Different stakeholders are currently implementing an initiative that seeks to increase maize productivity.
The Maize Initiative comprises interventions aimed at making certain systemic changes. These should ultimately enable smallholders to more readily access farming inputs and markets, as well as the provision of know-how on relevant technologies, post-harvest loss management and similarly helpful good agricultural practices.
As it is, the initiative has already started paying off – in testimony whereof farmers can now pay just 50 per cent of their input costs in advance, with the rest being paid after harvesting.
We are of the view that this initiative should be extended to cover more agricultural production for food, cash and export requirements, as well as inputs for domestic industries.
Although maize is widely-grown in Tanzania as a staple, there nonetheless are other crops which could benefit just as well from the initiative.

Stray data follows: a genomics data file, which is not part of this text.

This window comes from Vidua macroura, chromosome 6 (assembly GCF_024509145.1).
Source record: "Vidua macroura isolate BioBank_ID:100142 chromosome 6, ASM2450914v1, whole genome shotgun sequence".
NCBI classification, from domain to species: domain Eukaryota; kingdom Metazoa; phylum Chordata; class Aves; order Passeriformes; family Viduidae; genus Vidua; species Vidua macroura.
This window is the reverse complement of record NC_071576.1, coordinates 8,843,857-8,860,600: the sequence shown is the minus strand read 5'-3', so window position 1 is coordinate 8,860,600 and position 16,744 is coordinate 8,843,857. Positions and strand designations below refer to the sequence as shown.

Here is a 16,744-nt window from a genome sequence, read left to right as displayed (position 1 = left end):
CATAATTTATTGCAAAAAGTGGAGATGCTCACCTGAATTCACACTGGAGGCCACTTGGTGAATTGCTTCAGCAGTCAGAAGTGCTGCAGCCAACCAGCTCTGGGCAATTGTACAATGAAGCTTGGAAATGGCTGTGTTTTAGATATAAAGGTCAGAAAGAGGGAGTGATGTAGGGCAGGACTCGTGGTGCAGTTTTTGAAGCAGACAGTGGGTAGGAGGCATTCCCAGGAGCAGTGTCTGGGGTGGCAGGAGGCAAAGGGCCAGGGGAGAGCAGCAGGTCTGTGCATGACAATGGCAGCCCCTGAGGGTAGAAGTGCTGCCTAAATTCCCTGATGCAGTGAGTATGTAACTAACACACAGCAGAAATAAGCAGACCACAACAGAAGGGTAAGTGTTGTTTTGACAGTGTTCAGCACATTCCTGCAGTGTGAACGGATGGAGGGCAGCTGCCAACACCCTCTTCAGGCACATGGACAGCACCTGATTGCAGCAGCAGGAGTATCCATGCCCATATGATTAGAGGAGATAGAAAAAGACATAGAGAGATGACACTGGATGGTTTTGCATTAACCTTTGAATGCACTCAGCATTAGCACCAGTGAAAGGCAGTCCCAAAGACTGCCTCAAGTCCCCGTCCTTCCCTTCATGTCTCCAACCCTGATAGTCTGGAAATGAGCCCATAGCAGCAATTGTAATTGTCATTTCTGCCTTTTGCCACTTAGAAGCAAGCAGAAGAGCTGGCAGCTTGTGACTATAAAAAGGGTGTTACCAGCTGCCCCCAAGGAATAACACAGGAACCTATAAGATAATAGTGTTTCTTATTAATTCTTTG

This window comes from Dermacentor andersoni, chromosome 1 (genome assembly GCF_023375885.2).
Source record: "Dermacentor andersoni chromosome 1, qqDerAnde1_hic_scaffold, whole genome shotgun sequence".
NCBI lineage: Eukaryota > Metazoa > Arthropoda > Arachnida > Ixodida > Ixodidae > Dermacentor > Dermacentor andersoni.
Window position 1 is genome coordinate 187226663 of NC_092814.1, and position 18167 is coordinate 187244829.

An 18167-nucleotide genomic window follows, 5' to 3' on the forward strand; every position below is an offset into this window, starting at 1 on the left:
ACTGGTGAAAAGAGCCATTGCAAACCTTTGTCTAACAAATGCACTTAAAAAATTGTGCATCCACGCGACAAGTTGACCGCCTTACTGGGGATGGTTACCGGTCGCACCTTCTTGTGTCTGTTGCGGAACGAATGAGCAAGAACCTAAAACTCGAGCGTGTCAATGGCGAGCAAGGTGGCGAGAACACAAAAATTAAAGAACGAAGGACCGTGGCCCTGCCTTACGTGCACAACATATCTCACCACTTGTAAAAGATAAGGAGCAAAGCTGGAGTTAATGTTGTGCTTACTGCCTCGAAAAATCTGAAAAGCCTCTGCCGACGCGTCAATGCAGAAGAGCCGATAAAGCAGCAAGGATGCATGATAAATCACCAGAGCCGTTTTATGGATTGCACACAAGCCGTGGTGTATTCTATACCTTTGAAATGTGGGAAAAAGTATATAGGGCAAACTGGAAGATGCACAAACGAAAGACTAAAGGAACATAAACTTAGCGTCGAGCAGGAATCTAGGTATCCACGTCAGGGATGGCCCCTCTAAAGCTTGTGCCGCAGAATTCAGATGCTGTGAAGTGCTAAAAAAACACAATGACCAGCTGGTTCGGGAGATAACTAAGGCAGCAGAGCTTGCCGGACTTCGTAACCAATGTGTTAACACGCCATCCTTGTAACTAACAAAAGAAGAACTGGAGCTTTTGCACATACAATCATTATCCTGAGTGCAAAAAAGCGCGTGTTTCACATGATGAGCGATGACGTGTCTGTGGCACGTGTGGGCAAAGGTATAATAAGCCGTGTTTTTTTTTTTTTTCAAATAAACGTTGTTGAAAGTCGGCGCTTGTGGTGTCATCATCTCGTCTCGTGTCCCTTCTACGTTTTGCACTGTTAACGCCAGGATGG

Indeed, such initiatives need support from all developmental stakeholders, including especially the government and other sectoral regulators, public/private partnerships, creditors, marketers and development partners, both domestic and foreign, bilateral and multilateral.
Joint efforts in all this will definitely fuel agriculture sector growth, which is pivotal to all-inclusive socioeconomic development.
Agriculture contributes around 30 per cent of GDP, and engages over 67 per cent of the working population.
It also accounts for about 65 per cent of the industrial raw material needs across the country.
Agriculture’s huge potential can best be tapped to significantly boost productivity all-round, and revolutionise the sector if and when such best-practice initiatives like the Maize Initiative are effectively spread out and prudently applied.
This would be in the best interests of farmers, traders and consumers in particular, and the country at large as we pursue our National Development Vision 2025 of a semi-industrialised, middle-income economy.